One hundred and fifty years ago, while John Brown waited to hang for leading the raid on Harpers Ferry, Virginia, his compatriots were led to the Charles Town court and tried before Judge Andrew Parker.
Edwin Coppoc, who served under Brown’s command in the engine house, was tried on the same charges as Brown: conspiracy to incite a slave insurrection, treason against the State of Virginia, and first degree murder. His trial began the day before Brown was sentenced and ended the next day with convictions on all counts. Before he was sentenced, Virginia Governor Henry A. Wise appealed to the Virginia legislature to reduce his maximum sentence to life in prison, apparently on account Coppoc was a Quaker. That request was rejected. » Continue Reading.
Lake Placid Skater blog author Christie Sausa is looking for our help. Sausa entered a blog contest sponsored by Microsoft Office and the United States Olympic Committee. Two lucky bloggers will win a trip to Vancouver to cover the Olympics on their blog. Last week, Sausa learned that she has been chosen as one of contest’s semi-finalists in the Student Category. The ten semi-finalist were chosen by a panel of celebrity judges, including five-time Olympic gold medalist Bonnie Blair and online video stars Jake Hurwitz and Amir Blumenfeld from CollegeHumor.com. Now Christie Sausa needs our help – you can vote here. The next three finalists for each category will be decided by online voting. We can help Sausa by heading over to the contest site and casting your vote for our local favorite. You can vote once per day per email address.
The Adirondack Park Agency will not hold its December 10-11, 2009 regularly scheduled board meeting. According to an APA press release, “No agency proceedings requiring Board action are necessary before the regularly scheduled January 2010 meeting.” APA Chairman Curtis F. Stiles stated (in the release) that “Due to a lack of actionable content for our December meeting, it is in the best economic interest of the Agency and New York State to cancel our meeting originally scheduled for December 10 and 11, 2009.” The Agency will resume its monthly meeting schedule January 14 and 15, 2010.
Now that we’ve mastered the trees with opposite branching, it’s time to turn our attention to those whose branches alternate from left to right (more or less). There are many species of trees that fit this category, and many of them exist here in the Adirondacks. To write even a quick ID guide for all of them would take more space than we have here, so I’m only going to touch on those that are most commonly found. So there you are, staring at your mystery tree. You’ve determined it’s not a conifer, and its branches sprout in an alternate fashion, one to the left, one to the right, etc. It is autumn, or perhaps winter, so leaves have fallen off the majority of the deciduous trees. Perhaps, however, your tree is still hanging on to its leaves. The leaves are tan in color and they have a crinkly, papery feel to them. If you look at the buds, they look like tiny cigars: long and pointy. In fact, if you poke the bud into your finger, it might even hurt, like you pricked your finger with a needle. If your specimen is a young tree, the bark is likely a smooth pale grey. Older specimens, while historically also a smooth pale grey, today look worn and tired. The bark seems to have slumped; it is cracked and may even be falling off, a victim of disease. Your tree is the American beech, once one of the grandest trees in our northern forests, and a staple in the diets of many animals, from turkey and bears to squirrels and deer. The big clue for beech is the leaves (I know, I wasn’t going to dwell on leaves, but there’s always the exception). Beech leaves persist throughout the winter, making this tree very easy to identify in the snowy woods.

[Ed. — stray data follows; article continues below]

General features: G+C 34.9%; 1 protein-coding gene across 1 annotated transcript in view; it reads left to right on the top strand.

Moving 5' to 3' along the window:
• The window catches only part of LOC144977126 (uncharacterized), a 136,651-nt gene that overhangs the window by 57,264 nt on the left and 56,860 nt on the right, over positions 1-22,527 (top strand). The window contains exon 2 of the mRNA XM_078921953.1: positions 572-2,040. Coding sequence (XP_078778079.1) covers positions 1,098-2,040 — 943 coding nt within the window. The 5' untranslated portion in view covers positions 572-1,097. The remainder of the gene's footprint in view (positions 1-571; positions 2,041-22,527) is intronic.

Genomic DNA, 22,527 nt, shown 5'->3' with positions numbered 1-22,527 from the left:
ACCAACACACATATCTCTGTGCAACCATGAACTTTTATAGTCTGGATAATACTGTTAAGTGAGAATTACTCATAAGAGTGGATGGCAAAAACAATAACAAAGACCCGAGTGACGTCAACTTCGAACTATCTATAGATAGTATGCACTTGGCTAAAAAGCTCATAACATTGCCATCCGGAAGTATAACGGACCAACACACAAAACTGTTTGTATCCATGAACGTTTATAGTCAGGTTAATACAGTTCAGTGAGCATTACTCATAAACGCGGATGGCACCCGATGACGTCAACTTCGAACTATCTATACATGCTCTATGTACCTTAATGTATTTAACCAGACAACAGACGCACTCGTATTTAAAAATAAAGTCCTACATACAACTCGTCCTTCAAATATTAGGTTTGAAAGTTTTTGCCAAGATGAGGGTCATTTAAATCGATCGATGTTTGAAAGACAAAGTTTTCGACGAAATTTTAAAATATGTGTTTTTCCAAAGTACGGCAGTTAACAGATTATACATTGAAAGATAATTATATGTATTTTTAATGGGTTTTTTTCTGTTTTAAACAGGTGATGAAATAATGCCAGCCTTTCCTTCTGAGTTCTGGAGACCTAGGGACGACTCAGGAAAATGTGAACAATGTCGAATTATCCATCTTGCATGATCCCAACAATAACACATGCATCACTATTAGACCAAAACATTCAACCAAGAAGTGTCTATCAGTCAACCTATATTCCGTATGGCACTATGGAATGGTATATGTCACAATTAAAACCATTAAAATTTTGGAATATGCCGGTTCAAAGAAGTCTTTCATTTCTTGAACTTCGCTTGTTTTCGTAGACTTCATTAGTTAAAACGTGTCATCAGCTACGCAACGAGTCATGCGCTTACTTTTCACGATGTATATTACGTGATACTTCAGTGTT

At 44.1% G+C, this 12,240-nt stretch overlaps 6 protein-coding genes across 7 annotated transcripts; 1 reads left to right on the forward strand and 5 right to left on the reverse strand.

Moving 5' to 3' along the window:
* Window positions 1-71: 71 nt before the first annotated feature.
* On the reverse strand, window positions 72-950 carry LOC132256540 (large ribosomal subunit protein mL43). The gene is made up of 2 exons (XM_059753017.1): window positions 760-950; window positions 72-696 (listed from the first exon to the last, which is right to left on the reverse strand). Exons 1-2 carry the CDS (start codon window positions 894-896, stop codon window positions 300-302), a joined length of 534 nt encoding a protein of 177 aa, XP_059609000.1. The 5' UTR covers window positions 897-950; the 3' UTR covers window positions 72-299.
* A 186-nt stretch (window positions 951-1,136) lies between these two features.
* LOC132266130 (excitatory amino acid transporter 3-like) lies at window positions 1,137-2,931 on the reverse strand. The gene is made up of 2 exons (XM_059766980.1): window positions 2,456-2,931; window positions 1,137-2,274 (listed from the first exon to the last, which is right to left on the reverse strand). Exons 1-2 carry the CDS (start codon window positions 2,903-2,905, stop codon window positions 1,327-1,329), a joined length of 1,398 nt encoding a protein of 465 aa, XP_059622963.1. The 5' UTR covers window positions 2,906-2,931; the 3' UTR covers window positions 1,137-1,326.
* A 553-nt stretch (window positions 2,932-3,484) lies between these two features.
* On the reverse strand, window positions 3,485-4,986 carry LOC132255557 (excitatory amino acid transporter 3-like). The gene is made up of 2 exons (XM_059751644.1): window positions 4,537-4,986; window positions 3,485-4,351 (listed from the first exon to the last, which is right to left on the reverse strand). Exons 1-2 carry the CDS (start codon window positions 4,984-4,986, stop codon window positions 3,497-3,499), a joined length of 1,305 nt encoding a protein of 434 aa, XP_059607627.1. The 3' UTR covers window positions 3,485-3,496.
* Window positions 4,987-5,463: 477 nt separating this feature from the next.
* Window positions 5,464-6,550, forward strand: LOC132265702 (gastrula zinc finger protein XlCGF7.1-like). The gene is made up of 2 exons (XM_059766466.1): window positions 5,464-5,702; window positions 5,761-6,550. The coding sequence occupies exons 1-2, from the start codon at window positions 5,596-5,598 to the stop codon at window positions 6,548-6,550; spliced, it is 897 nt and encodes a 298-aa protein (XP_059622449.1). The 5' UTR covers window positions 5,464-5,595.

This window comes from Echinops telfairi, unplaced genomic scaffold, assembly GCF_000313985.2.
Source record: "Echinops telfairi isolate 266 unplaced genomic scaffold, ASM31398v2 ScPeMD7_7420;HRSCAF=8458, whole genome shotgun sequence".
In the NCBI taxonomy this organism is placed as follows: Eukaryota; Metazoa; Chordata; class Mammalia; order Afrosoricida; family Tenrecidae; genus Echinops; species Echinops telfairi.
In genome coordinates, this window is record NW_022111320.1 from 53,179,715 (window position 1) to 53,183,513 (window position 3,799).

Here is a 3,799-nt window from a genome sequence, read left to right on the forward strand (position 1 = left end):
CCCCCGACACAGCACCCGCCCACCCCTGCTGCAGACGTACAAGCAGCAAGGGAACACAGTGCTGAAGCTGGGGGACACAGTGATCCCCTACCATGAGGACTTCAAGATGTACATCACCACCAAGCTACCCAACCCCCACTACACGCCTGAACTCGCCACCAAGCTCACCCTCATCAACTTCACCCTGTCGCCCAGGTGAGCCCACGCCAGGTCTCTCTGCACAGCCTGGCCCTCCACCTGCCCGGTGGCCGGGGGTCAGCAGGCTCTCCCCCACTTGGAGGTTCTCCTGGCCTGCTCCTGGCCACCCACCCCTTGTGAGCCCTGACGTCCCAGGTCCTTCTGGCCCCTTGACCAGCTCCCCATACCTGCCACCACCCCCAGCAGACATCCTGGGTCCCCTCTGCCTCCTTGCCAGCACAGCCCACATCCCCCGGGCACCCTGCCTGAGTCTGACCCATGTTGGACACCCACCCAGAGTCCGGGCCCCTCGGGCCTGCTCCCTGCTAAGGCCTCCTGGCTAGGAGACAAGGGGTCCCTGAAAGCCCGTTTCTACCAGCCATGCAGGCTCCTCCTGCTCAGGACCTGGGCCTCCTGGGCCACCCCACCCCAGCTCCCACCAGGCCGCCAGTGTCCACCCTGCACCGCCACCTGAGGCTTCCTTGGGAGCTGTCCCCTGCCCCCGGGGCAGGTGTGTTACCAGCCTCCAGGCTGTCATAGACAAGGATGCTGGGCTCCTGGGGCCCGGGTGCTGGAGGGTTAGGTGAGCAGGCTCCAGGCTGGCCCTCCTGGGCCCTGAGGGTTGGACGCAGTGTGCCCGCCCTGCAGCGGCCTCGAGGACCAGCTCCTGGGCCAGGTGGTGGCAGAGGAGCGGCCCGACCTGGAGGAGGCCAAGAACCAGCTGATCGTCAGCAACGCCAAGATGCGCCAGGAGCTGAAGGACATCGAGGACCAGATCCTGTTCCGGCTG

Let’s say, instead, that your tree has bark that is peeling off sideways. Ah-ha! Birch, you say. Yes, but which birch? In youngish specimens, it is easy to tell white birch from yellow, but sometimes older specimens have darkened with age and suddenly it’s no longer so easy to tell them apart. White, or paper birch, typically has bright white bark, the underside of which is a pinkish color. When it peels, the strips are fairly wide, and thick. Yellow birch is more bronze in color, and its bark tends to peel off in thin papery ringlets. A really big clue that you can use to tell white birch from yellow is smell. If you can find a small twig hanging from a branch low enough to reach, scrape a short section with your fingernail and give it a sniff. Does it smell like wintergreen? If so, you have a yellow birch. And yes, black birch (aka: sweet birch) also produces this aroma, but it’s not as common around these parts as the yellow. In fact, I don’t know if I’ve ever seen a black birch. As for grey birch, well, in the Adirondacks that’s strictly an ornamental tree, found in yards. It’s easily recognized by the black “moustaches” that decorate the bark where every branch sprouts from the trunk.